Book Three in the Magnificent Dune Chronicles—the Bestselling Science Fiction Adventure of All Time
The Children of Dune are twin siblings Leto and Ghanima Atreides, whose father, the Emperor Paul Muad’Dib, disappeared in the desert wastelands of Arrakis nine years ago. Like their father, the twins possess supernormal abilities—making them valuable to their manipulative aunt Alia, who rules the Empire in the name of House Atreides.
Facing treason and rebellion on two fronts, Alia’s rule is not absolute. The displaced House Corrino is plotting to regain the throne while the fanatical Fremen are being provoked into open revolt by the enigmatic figure known only as The Preacher. Alia believes that by obtaining the secrets of the twins’ prophetic visions, she can maintain control over her dynasty.
But Leto and Ghanima have their own plans for their visions—and their destinies....
APPLE BOOKS REVIEW
The universe is on the brink of chaos in Children of Dune, the pivotal third installment of Frank Herbert’s epic science fiction series. Years after the disappearance of Paul Atreides, his young twins, Leto and Ghanima, rule an increasingly unstable empire. Born with all the wisdom of their ancestors, the siblings must decide the fate of their universe and accept the terrible responsibility that comes with that choice. With its themes of ecology and religion, this book is both a satisfying conclusion to Paul’s story and the starting point for the next adventure in Herbert’s epic series.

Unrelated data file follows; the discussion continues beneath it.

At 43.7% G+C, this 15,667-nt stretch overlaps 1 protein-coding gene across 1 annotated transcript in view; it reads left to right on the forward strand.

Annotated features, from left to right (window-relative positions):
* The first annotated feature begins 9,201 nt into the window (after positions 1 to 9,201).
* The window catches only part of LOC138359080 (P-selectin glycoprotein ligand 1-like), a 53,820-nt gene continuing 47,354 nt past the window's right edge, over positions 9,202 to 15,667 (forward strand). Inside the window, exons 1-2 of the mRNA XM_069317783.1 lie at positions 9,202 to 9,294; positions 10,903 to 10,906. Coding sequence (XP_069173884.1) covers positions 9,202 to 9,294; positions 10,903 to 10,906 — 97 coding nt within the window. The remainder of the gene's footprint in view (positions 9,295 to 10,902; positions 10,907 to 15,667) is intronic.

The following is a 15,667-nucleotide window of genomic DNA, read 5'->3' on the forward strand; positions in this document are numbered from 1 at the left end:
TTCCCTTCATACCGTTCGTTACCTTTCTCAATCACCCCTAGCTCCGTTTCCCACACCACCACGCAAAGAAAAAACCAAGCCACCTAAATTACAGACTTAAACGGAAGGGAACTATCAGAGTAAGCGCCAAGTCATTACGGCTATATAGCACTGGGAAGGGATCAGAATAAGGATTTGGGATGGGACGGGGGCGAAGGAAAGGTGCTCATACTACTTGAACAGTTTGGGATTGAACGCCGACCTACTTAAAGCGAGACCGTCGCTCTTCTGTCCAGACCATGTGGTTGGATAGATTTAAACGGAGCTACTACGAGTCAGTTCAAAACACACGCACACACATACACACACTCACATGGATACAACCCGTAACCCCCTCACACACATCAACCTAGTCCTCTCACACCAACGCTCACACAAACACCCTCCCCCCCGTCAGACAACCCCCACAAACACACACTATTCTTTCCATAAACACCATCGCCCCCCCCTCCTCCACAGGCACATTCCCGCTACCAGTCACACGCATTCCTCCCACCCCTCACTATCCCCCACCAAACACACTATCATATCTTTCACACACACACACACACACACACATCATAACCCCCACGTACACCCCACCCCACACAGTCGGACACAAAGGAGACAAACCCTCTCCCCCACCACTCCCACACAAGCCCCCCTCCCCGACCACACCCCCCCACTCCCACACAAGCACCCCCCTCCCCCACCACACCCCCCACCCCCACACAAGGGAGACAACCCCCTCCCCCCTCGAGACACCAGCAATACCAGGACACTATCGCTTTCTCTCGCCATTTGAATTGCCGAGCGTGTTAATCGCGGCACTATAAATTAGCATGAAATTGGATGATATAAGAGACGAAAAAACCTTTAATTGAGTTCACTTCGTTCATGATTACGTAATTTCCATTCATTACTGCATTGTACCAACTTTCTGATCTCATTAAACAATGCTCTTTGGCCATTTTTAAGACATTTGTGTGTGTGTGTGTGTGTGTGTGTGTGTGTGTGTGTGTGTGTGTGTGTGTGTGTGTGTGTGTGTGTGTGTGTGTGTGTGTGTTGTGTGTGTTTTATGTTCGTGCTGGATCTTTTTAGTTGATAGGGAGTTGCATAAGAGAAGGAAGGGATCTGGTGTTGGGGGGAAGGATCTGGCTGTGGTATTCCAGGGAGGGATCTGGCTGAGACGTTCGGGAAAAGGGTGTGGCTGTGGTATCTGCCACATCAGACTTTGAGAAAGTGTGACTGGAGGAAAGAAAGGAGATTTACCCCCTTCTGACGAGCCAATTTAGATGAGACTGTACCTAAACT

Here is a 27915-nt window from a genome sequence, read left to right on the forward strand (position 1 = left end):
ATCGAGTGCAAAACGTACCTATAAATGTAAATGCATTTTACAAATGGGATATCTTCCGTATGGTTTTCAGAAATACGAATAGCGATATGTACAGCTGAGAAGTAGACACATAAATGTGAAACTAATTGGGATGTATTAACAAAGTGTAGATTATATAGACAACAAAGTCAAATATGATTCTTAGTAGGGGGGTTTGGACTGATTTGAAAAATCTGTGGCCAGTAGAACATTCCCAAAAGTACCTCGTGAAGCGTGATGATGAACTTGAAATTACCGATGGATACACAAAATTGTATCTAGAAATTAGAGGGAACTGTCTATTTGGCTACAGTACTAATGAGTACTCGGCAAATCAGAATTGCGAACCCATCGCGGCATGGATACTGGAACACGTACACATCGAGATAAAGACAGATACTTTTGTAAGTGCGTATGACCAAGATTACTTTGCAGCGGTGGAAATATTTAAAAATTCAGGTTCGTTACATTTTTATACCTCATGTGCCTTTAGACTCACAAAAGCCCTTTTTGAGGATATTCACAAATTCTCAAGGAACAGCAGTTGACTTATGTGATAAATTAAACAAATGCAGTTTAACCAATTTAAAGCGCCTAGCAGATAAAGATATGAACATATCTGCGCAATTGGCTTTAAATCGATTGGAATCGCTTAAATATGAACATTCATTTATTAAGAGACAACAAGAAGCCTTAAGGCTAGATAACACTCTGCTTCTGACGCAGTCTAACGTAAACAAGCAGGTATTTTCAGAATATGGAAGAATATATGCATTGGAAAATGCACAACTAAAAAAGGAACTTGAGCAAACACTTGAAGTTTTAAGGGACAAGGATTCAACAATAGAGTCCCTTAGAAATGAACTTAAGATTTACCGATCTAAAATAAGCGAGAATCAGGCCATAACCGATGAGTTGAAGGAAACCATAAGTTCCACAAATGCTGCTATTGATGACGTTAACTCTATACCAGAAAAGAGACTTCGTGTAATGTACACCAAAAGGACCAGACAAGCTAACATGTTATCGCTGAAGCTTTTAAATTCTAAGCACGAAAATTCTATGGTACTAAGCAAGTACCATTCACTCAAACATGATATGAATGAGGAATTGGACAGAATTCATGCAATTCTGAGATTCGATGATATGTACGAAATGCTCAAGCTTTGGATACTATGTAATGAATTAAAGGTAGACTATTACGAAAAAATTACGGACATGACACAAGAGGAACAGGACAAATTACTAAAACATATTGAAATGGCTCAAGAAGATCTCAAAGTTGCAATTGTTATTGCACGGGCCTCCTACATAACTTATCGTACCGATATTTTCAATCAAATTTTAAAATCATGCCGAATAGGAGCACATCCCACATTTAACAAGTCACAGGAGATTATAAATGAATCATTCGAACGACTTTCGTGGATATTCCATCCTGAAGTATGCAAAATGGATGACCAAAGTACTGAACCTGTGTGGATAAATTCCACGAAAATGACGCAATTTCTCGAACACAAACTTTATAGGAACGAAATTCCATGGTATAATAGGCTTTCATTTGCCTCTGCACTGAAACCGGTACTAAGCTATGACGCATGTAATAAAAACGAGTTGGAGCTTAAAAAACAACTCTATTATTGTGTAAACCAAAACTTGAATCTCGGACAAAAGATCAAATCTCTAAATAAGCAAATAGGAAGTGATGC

Customer ReviewsSee All
SLOW, BORING, AND TOO LONG
It was excessively long unnecessarily, sans much adventure with long boring mystical dialogue. It should have been only three hundred pages. It is painfully slow and boring, I will no longer read anymore of this series. I gave the series a try by reading the first three book, but no more, and I discourage anyone from reading them.
Drier than the Desert
I couldn't wait to finish this book. First, because I wanted to find out what it was about, but also to find out if all the endless dryness of the writing was worth the time spent struggling through it.
The last ten percent of the book did offer some sense of familiarity with the previous books but the other ninety percent was filled up with a Pingpong game of complicated political intrigue punctuated with annoying mythical dogma and stentorian pseudo-Arabic pronouncements.
All the drama was about dynasty, jihad, and brinksmanship with very little evidence of emotional content. None of the characters were developed enough to form any empathy with. Herbert has crafted an intricate saga of complicated ideas and motivations but very little of it is relatable on a human scale. I don't think I will be interested in continuing to stagger through the rest of this arid landscape.